where I denotes the input layer (e.g., climate factors) with 11 neurons, each corresponding to an input variable listed in Table 1. , and h5 are five hidden vectors that are calculated with two steps. First is a linear combination of previous layers' input vector (h) and the trainable weight parameter matrix [, W5, W6], considering biases , b4, b5, and b6. Then, nonlinear activation functions , f5, and f6. are applied to the output from the previous step. In this study we used softplus as the activation function (Zheng et al., 2015) that is a non-linear transformation of input signals. O denotes the output layer that summarizes the latent variables from the last hidden layer (h5) and calculates burned area.
Second, we improved the surrogate DNN-Fire by fine-tuning the weight parameters using observations (hereafter referred to as DNN-Fire-OBS). Between 2001 and 2010, we initialized DNN-Fire-OBS's weight parameters (, W5, and W6) using results from DNN-Fire; replaced the BASE-Fire burned area by the ensemble mean of five observationally inferred burned area products including GFEDv4s (Van Der Werf et al., 2017), Fire_CCI51 (Lizundia-Loiola et al., 2020), Fire_CCILT11 (Lizundia-Loiola et al., 2018), MODIS MCD64 (Giglio et al., 2018), and Fire_Atlas (Andela et al., 2019) (Table S1 in the Supplement); and adjusted weight parameters until the model best reproduced the observed burned area. This two-step approach will also allow rapid parameterization of the Fire model as new fire data and baseline fire model results become available. DNN-Fire-OBS can be more easily generalized since BASE-Fire provides explicit physical guidance and a larger-than-observation input and output feature space for development of the machine learning fire model. One limitation is the large discrepancy among five burned area products. Tuning DNN-Fire towards the ensemble mean of the five products will potentially compromise the data difference; however, future work is needed to improve the burned area data quality and consistency.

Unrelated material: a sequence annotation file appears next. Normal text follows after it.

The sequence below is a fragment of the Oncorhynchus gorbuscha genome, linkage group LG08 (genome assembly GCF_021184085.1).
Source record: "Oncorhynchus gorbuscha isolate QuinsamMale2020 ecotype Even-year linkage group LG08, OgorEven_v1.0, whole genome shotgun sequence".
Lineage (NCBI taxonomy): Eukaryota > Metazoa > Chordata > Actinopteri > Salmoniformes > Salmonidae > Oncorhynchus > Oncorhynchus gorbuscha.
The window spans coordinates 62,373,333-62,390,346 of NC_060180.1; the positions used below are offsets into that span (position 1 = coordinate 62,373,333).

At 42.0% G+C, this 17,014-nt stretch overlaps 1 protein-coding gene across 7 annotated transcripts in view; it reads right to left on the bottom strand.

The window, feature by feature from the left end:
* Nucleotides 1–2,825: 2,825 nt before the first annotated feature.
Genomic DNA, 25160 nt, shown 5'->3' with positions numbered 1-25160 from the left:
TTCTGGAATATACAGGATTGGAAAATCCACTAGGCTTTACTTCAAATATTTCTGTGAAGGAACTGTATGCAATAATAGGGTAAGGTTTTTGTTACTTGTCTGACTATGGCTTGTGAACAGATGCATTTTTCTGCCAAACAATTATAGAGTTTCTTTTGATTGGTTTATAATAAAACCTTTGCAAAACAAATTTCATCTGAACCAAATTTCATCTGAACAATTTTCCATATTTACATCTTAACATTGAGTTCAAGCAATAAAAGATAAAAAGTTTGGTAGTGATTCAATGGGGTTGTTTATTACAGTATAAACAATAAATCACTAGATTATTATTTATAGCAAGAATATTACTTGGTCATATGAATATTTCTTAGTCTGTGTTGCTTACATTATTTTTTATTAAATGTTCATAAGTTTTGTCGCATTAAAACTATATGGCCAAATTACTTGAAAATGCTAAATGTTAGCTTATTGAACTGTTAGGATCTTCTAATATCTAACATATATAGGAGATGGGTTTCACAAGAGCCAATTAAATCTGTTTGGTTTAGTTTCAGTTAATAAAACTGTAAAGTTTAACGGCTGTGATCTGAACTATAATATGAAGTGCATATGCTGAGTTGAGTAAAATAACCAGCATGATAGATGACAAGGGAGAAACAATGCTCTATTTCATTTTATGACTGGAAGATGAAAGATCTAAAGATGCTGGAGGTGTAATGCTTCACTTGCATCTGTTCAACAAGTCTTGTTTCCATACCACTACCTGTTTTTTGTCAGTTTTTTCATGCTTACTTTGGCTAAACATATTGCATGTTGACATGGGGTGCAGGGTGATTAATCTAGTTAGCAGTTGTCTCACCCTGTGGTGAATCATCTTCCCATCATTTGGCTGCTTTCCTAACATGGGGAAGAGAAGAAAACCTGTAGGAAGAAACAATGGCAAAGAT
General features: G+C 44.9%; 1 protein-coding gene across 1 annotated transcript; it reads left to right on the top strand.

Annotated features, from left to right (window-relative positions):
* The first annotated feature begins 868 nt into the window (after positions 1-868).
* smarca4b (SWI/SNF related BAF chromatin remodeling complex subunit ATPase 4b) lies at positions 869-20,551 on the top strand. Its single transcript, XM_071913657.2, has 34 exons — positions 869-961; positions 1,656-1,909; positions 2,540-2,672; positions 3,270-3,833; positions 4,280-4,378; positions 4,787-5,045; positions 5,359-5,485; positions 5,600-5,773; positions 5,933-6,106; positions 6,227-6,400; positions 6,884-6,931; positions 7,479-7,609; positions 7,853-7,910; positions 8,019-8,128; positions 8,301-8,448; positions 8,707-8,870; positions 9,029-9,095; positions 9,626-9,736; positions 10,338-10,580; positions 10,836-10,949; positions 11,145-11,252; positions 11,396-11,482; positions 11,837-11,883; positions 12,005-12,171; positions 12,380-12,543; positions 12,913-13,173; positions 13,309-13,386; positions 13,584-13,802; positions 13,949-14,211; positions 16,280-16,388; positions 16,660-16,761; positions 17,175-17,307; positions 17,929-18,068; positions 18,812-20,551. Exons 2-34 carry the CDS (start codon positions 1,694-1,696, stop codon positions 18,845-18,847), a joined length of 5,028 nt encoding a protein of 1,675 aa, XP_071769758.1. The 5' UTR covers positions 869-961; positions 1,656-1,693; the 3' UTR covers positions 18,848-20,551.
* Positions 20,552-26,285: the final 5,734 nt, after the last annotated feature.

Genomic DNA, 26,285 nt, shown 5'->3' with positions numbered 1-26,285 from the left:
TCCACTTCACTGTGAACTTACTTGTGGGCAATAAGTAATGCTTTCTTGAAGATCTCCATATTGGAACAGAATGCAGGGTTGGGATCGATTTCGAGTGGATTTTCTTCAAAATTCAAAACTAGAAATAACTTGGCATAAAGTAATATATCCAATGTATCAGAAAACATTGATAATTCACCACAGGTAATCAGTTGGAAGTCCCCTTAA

2.3 Model setup and simulation protocol
We ran ELMv1 with BASE-Fire at 1.9∘ by 2.5∘ spatial resolution (Zhu et al., 2016, 2020) to generate training and testing datasets for the DNN wildfire model. BASE-Fire was first spun up for 600 years with accelerated soil decomposition followed by 200 years regular spinup with regular soil decomposition (Koven et al., 2013). The spinup simulations were forced with constant atmospheric CO2 concentration (285 ppmv) and 1901–1920 repeated climate forcing from GSWP3 (Global Soil Wetness Project) (Dirmeyer et al., 2006). The purpose of the spinup was to initialize ecosystem carbon pools and stabilize plant and soil carbon and water fluxes. Restarting from the “spun-up” conditions, a transient simulation was then conducted from 1901 to 2015 with GSWP3 transient climate forcing, atmospheric CO2 concentrations, and nitrogen and phosphorus deposition (Lamarque et al., 2005; Mahowald et al., 2008). Wildfire associated variables were selected for output with a monthly temporal resolution (Table 1).
BASE-Fire output from years 1981 to 2010 were used to train, test, and fine-tune DNN-Fire. We developed 14 region-specific models, corresponding to 14 widely used GFED regions. For each region, all land grid cells (comprising no fire history, infrequent fire, and repeated fire) were concatenated into one data matrix (where rows consist of the number of samples and columns of the number of variables). A total of 80 % of the data matrix was randomly sampled for the training dataset, and the remaining 20 % of the data were reserved for testing. Furthermore, the random sampling was stratified in order to reduce the risk of sampling, e.g., adjacent high fire grid cells. All grid cells were first divided into three “strata”: low burn (0 %–33 % percentile), median burn (33 %–66 % percentile), and high burn (67 %–100 % percentile) grid cells based on the magnitude of the burn. The stratified random sample assured the sampled grid cells for training and testing had the same ratios of low, medium and high burn, thus eliminating the sampling bias from spatial autocorrelation (Wang et al., 2012). In addition to random sampling, we also investigated the impacts of data choice on the model performance, by sampling the testing datasets within specific years (e.g., 2001–2002, 2003–2004, 2005–2006, 2007–2008, 2009–2010), and used the rest of the years for training. We found neglected differences among the models (Fig. S1 in the Supplement) indicating the choice of training/testing data years were not impactful. Therefore, we will discuss the results of the stratified random sampling approach as the major results throughout the paper.